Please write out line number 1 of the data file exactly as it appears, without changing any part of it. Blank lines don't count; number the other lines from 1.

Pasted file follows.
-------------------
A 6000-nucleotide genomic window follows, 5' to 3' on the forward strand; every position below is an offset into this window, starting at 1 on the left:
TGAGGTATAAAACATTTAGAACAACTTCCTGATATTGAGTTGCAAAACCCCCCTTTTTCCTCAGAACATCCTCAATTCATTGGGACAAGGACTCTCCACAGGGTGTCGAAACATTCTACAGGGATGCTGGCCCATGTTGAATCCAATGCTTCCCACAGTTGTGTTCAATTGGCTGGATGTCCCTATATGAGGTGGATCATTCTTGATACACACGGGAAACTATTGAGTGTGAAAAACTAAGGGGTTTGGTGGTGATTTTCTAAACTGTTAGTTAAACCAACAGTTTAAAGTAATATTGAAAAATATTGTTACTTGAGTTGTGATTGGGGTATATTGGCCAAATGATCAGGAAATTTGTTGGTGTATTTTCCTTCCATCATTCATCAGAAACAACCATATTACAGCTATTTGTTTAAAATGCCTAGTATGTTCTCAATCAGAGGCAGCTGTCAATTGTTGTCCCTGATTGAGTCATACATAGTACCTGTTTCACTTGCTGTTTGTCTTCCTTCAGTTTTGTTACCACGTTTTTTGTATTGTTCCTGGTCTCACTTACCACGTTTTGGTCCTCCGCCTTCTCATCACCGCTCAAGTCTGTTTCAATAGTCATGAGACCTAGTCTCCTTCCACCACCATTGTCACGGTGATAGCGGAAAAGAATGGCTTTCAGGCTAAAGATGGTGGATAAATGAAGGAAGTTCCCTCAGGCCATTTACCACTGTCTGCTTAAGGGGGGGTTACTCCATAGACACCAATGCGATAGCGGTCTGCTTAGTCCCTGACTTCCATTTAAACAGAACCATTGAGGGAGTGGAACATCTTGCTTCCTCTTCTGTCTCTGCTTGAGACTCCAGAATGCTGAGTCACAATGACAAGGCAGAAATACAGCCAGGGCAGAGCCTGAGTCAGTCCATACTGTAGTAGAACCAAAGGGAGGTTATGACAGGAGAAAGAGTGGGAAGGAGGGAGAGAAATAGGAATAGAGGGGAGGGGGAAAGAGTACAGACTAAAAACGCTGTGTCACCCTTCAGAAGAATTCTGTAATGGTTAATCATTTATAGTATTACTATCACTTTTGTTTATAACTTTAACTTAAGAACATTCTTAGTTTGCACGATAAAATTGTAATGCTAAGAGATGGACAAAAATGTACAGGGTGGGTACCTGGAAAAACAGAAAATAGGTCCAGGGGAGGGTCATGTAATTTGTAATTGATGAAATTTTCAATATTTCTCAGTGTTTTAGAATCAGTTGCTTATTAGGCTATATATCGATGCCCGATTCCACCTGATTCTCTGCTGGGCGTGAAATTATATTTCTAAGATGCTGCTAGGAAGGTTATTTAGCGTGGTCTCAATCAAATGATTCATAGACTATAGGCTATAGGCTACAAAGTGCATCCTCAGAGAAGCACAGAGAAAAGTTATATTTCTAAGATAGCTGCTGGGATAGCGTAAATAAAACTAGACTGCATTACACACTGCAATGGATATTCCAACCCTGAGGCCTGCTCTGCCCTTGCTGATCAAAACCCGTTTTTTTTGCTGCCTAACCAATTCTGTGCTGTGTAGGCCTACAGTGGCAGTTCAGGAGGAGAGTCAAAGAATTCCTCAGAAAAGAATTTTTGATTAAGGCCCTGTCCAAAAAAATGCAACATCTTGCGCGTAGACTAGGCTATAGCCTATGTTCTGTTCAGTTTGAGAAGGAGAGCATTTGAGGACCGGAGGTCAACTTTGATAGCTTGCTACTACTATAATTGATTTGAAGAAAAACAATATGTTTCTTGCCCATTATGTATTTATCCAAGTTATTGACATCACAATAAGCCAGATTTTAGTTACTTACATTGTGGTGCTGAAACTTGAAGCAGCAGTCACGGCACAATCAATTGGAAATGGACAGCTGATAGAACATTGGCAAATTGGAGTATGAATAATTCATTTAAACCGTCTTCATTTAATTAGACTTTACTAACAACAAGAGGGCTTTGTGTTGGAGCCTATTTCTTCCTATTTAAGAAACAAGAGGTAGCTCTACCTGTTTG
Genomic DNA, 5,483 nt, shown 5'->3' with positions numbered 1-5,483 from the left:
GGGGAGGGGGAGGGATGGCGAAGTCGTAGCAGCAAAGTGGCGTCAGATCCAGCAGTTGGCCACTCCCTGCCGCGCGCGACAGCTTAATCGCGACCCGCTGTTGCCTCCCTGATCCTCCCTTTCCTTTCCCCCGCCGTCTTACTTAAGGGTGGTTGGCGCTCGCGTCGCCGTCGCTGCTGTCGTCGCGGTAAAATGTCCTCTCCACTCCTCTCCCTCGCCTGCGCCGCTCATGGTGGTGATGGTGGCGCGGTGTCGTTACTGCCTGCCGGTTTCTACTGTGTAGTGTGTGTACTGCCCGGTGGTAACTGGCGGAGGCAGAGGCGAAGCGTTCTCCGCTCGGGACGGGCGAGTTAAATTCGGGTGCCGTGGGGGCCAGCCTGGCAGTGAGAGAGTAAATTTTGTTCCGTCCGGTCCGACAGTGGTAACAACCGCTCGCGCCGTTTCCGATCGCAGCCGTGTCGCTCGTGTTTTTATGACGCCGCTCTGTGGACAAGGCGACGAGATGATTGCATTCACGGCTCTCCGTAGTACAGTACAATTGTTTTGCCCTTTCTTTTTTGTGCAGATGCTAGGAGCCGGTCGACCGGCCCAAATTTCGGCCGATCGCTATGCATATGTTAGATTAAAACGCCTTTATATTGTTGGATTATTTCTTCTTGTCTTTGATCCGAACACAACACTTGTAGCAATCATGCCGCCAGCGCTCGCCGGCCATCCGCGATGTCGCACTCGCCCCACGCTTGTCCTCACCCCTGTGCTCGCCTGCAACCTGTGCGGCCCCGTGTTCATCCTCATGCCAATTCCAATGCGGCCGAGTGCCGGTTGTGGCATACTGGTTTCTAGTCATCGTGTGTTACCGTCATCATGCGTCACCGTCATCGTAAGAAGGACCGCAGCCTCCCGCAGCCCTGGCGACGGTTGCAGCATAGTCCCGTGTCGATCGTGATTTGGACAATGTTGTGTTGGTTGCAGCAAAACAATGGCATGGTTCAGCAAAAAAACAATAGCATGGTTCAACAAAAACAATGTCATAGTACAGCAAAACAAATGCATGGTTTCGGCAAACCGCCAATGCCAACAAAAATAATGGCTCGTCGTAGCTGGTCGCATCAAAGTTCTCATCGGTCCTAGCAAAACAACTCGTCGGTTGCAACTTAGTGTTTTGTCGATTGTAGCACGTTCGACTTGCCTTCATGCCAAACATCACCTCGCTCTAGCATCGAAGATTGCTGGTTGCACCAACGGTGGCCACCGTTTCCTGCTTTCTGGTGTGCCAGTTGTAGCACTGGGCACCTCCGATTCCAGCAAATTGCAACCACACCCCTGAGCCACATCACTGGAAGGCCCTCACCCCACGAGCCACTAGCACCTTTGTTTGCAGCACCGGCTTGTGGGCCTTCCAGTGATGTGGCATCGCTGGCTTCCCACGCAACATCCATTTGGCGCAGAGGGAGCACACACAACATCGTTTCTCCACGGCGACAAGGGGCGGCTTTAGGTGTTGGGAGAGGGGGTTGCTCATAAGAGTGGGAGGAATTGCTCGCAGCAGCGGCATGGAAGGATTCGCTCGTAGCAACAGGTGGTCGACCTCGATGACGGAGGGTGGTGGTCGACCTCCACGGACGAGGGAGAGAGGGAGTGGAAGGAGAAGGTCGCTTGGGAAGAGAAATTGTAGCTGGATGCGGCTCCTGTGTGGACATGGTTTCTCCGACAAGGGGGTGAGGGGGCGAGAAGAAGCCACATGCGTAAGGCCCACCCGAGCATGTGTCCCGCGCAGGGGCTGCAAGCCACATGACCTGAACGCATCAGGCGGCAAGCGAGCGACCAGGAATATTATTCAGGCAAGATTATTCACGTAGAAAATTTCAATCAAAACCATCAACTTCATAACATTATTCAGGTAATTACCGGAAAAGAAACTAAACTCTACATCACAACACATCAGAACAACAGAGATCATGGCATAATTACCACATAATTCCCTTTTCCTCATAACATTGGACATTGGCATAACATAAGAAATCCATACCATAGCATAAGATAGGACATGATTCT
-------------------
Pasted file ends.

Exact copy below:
A 6000-nucleotide genomic window follows, 5' to 3' on the forward strand; every position below is an offset into this window, starting at 1 on the left: